Tenancy changes bring relief for renters

Tenancy changes bring relief for renters
December 23, 2009
TENANTS will be able to break a lease more easily and will be spared from a number of administrative fees under changes to tenancy laws proposed by the State Government.

The draft Residential Tenancies Bill 2009, which has more than 100 amendments to current laws, has been largely welcomed by tenants groups, but landlords and real estate agents say it hands too much power to lessees.

The bill allows tenants to break a fixed-term lease with 14 days' notice provided they pay a ''break fee'' of up to six weeks' rent. It also allows tenants to make minor alterations to a property at their own expense.
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Will this only affect those in NSW given it's a State Government law?

Link to the bill/draft:
http://www.fairtrading.nsw.gov.au/A...on/Draft_Residential_Tenancies_Bill_2009.html
 
Without reading the entire bill, the points described in the article don't really worry me.

2 weeks notice, then they pay another 6 weeks fees? In the current market that gives me 8 weeks to find a new tenant. It'll probably take 2-3 so the other 5 weeks will easily cover any costs associated with setting up a new lease and leave some cash in my pocket.

I'd get a rental increase too :)

Reducing the time to get to tribunal definitely favors the landlord.
 
I don't think I would like those changes, lucky I'm in ACT.

If they can break the lease so easily, what is the pointof a lease.
And I can see a LOT of issues arising about making "minor" changes, particularly in disagreement of what 'minor' is and doing something that may actually detract from the property (ie, repainting, taking out or putting in fixtures).
 
I don't think I would like those changes, lucky I'm in ACT.

If they can break the lease so easily, what is the pointof a lease.
And I can see a LOT of issues arising about making "minor" changes, particularly in disagreement of what 'minor' is and doing something that may actually detract from the property (ie, repainting, taking out or putting in fixtures).

In theory, can't a tenant break a lease easily now - don't they just keep paying rent till you find a new tenant, would most places on average rent out within 6 weeks ?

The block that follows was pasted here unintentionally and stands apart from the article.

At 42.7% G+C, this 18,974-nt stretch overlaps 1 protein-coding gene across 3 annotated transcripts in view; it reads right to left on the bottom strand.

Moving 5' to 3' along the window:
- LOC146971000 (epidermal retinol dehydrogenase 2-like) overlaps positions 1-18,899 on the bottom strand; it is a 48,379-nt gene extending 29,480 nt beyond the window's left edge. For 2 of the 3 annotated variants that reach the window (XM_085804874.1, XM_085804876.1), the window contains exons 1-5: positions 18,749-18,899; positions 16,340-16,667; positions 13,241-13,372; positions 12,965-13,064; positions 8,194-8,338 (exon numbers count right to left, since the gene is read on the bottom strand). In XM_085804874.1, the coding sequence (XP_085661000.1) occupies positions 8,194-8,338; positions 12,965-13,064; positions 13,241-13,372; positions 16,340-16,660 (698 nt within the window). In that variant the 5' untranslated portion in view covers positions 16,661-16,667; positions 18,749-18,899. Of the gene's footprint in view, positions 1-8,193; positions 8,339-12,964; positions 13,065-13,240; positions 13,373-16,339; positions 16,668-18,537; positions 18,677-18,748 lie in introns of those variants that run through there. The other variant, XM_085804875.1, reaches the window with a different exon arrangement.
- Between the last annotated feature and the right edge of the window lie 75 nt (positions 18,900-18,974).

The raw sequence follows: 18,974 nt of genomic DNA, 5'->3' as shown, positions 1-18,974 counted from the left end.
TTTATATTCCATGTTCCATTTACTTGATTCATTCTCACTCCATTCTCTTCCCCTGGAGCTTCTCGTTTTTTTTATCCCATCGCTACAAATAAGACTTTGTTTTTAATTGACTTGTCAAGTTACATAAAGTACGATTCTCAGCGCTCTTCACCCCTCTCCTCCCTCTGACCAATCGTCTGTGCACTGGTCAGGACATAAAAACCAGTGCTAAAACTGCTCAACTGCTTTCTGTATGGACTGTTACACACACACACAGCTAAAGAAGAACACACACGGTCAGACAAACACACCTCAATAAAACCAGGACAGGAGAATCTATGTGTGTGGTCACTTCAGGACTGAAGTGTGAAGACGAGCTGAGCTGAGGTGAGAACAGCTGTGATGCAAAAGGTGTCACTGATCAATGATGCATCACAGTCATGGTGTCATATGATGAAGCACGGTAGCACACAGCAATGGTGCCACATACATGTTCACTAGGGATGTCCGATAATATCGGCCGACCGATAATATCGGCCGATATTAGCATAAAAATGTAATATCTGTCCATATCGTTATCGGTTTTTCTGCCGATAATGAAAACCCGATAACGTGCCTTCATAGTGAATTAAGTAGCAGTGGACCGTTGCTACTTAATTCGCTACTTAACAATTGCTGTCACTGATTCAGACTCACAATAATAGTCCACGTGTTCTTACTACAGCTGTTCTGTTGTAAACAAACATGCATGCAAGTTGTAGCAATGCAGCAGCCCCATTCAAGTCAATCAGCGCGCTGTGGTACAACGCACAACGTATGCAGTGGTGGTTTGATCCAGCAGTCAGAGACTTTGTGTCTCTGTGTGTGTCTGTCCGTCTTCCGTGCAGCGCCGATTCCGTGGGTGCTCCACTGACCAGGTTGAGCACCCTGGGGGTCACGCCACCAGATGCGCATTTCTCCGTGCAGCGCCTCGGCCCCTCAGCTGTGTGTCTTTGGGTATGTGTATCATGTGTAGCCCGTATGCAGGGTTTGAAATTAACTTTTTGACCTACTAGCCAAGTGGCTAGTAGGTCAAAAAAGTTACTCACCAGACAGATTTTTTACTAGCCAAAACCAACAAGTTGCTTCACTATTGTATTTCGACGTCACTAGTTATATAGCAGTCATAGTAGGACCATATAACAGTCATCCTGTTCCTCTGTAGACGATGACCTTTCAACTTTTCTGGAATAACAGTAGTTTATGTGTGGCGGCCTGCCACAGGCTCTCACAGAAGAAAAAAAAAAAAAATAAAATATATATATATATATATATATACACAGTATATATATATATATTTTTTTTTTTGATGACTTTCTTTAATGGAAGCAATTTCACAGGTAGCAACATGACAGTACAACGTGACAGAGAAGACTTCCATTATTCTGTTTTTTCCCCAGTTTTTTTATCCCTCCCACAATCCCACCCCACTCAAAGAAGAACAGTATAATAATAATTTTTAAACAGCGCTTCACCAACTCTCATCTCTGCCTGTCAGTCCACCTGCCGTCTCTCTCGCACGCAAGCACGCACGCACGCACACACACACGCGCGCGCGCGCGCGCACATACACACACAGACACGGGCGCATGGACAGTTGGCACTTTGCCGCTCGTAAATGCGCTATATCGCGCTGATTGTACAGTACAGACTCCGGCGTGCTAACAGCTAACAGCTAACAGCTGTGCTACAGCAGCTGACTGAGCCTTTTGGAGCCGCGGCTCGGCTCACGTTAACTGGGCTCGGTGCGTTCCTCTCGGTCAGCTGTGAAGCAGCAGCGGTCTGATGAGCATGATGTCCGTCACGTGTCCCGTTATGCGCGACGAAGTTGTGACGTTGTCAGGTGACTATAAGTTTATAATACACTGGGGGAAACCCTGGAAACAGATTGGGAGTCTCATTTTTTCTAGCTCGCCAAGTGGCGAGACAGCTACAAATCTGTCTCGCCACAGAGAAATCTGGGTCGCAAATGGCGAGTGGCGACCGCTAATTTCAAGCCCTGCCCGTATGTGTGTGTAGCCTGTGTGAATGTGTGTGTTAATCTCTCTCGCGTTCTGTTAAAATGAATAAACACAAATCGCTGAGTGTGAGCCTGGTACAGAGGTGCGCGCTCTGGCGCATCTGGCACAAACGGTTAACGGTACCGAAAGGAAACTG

Without reading the entire bill, the points described in the article don't really worry me.
Fair enough, here are some other changes (summary of):

The draft Bill increases the notice given to tenants who are no longer in a fixed term lease from 60 days to 90 days.

The Bill gives tenants greater flexibility to add fixtures or make alterations of a minor or cosmetic nature at their own expense.

The Bill will require all tenants be given at least one free and easy option to pay their rent.
Getting sick of seeing agencies charging for convenient electronic payment methods, this one is a very fair change.

The Bill will require rented premises to be water efficient if tenants are to pay for water.
So all those smart LLs that are charging their tenants for water charges better get out their wallets for water saving/efficient fittings in the home!

There are of course some positives for LLs, but there is definitely a leaning towards improved conditions/terms for tenants!

More here:
http://www.fairtrading.nsw.gov.au/A...sed_legislation/Tenancy_reform_proposals.html
 
The Bill will require all tenants be given at least one free and easy option to pay their rent.
Getting sick of seeing agencies charging for convenient electronic payment methods, this one is a very fair change.
Centerpay seems very good. I get charged 99c a pop for that, free for the tenant.

The Bill will require rented premises to be water efficient if tenants are to pay for water.
So all those smart LLs that are charging their tenants for water charges better get out their wallets for water saving/efficient fittings in the home!
Water is horrifically expensive and not really something the LL should pay for in some places, as it could easily get higher than the rent. Bit like paying for the tenant's electricity.

I wonder if there is consideration for people not on mains - mine came with 40,000L of tank water and that should be enough for 2 people - it was enough for 4 while we were there. If they run out, it is $50 for 2000L. I put a clause in the lease that the water was entirely at their cost.
 
The Bill will require rented premises to be water efficient if tenants are to pay for water.
So all those smart LLs that are charging their tenants for water charges better get out their wallets for water saving/efficient fittings in the home!

We have only been able to charge tenants for their water use for less than two years, and one provision is that the premises must be water efficient. We already got our wallet out for this. Nothing changes for us with this one.
 
We have only been able to charge tenants for their water use for less than two years, and one provision is that the premises must be water efficient. We already got our wallet out for this. Nothing changes for us with this one.

As far as I'm aware these are changes for NSW only (?), so assuming your IP is in QLD then they may just be catching up...
 
Up to six weeks to get a new tenant (AFTER 14 days notice already given) seems more than sufficient.

Any longer would lead to a strong suspicion that the landlord was not really genuine in his/her efforts.
Marg
 
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